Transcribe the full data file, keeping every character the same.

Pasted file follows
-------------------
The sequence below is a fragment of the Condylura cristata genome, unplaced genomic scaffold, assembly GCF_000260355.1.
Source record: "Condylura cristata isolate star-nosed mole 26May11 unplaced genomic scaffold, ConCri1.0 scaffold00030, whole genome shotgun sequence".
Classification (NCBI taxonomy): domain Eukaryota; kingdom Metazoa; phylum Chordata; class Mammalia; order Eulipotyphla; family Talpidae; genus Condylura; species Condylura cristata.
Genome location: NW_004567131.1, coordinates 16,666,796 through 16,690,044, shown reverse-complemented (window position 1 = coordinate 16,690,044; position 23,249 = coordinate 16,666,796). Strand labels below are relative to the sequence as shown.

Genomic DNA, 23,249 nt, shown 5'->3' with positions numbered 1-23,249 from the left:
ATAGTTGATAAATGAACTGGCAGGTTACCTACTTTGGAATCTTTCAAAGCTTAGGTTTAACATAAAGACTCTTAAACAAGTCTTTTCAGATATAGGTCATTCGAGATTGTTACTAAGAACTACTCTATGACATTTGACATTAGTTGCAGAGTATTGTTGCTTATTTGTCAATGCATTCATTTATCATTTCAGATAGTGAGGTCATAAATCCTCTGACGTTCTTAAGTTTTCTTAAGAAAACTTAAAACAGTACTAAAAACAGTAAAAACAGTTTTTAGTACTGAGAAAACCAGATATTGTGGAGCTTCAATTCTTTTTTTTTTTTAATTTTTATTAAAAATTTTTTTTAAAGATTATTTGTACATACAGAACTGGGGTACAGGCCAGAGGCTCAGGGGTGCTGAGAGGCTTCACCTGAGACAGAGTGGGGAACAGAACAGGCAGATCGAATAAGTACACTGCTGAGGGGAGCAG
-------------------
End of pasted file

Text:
The sequence below is a fragment of the Condylura cristata genome, unplaced genomic scaffold, assembly GCF_000260355.1.
Source record: "Condylura cristata isolate star-nosed mole 26May11 unplaced genomic scaffold, ConCri1.0 scaffold00030, whole genome shotgun sequence".
Classification (NCBI taxonomy): domain Eukaryota; kingdom Metazoa; phylum Chordata; class Mammalia; order Eulipotyphla; family Talpidae; genus Condylura; species Condylura cristata.
Genome location: NW_004567131.1, coordinates 16,666,796 through 16,690,044, shown reverse-complemented (window position 1 = coordinate 16,690,044; position 23,249 = coordinate 16,666,796). Strand labels below are relative to the sequence as shown.

Genomic DNA, 23,249 nt, shown 5'->3' with positions numbered 1-23,249 from the left:
ATAGTTGATAAATGAACTGGCAGGTTACCTACTTTGGAATCTTTCAAAGCTTAGGTTTAACATAAAGACTCTTAAACAAGTCTTTTCAGATATAGGTCATTCGAGATTGTTACTAAGAACTACTCTATGACATTTGACATTAGTTGCAGAGTATTGTTGCTTATTTGTCAATGCATTCATTTATCATTTCAGATAGTGAGGTCATAAATCCTCTGACGTTCTTAAGTTTTCTTAAGAAAACTTAAAACAGTACTAAAAACAGTAAAAACAGTTTTTAGTACTGAGAAAACCAGATATTGTGGAGCTTCAATTCTTTTTTTTTTTTAATTTTTATTAAAAATTTTTTTTAAAGATTATTTGTACATACAGAACTGGGGTACAGGCCAGAGGCTCAGGGGTGCTGAGAGGCTTCACCTGAGACAGAGTGGGGAACAGAACAGGCAGATCGAATAAGTACACTGCTGAGGGGAGCAG